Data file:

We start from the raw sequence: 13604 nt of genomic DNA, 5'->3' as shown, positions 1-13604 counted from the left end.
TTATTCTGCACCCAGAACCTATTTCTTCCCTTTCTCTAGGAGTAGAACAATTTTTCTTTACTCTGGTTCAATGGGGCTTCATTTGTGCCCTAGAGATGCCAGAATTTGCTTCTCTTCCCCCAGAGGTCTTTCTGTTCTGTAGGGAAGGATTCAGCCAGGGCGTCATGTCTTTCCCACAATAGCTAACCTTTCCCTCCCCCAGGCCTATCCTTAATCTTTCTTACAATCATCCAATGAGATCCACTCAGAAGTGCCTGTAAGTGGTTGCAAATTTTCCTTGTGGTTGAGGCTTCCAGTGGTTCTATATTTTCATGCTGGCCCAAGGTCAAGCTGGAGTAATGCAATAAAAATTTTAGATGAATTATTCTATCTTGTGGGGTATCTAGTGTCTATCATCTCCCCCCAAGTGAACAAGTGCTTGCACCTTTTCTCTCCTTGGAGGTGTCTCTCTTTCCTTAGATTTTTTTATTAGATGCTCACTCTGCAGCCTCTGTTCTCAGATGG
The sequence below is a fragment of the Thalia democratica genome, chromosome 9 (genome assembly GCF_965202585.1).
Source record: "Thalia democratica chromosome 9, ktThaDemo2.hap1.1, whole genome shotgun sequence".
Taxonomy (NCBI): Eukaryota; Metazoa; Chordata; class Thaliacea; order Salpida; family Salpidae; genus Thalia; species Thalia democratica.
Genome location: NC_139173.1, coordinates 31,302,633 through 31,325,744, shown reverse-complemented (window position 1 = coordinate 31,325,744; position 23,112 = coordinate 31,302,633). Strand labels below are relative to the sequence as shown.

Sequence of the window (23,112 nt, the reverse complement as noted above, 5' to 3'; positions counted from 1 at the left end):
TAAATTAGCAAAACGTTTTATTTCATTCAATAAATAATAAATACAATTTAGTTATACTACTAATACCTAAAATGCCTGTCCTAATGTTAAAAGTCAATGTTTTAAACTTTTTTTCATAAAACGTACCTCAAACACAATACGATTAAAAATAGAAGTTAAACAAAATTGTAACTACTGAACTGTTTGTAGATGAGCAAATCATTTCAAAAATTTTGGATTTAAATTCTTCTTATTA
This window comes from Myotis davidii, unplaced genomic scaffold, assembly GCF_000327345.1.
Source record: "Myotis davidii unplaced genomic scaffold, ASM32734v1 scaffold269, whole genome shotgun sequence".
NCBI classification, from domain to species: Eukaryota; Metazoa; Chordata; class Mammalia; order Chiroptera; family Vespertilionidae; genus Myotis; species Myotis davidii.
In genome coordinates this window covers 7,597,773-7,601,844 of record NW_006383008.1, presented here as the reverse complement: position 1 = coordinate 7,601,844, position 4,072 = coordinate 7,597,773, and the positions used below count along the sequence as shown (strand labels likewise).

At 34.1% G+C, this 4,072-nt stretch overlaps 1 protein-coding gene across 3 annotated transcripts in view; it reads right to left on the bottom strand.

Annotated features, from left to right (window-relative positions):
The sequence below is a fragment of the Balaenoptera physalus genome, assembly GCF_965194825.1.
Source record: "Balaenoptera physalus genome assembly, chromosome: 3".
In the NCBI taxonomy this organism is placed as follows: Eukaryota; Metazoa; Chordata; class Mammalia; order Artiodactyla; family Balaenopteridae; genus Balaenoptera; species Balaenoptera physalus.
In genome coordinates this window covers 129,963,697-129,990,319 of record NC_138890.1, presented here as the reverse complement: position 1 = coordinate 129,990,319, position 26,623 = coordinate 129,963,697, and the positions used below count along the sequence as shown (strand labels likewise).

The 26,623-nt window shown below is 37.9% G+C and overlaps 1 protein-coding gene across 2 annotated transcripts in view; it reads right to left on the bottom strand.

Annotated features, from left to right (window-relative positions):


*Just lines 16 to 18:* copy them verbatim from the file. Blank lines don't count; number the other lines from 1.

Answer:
Source record: "Balaenoptera physalus genome assembly, chromosome: 3".
In the NCBI taxonomy this organism is placed as follows: Eukaryota; Metazoa; Chordata; class Mammalia; order Artiodactyla; family Balaenopteridae; genus Balaenoptera; species Balaenoptera physalus.
In genome coordinates this window covers 129,963,697-129,990,319 of record NC_138890.1, presented here as the reverse complement: position 1 = coordinate 129,990,319, position 26,623 = coordinate 129,963,697, and the positions used below count along the sequence as shown (strand labels likewise).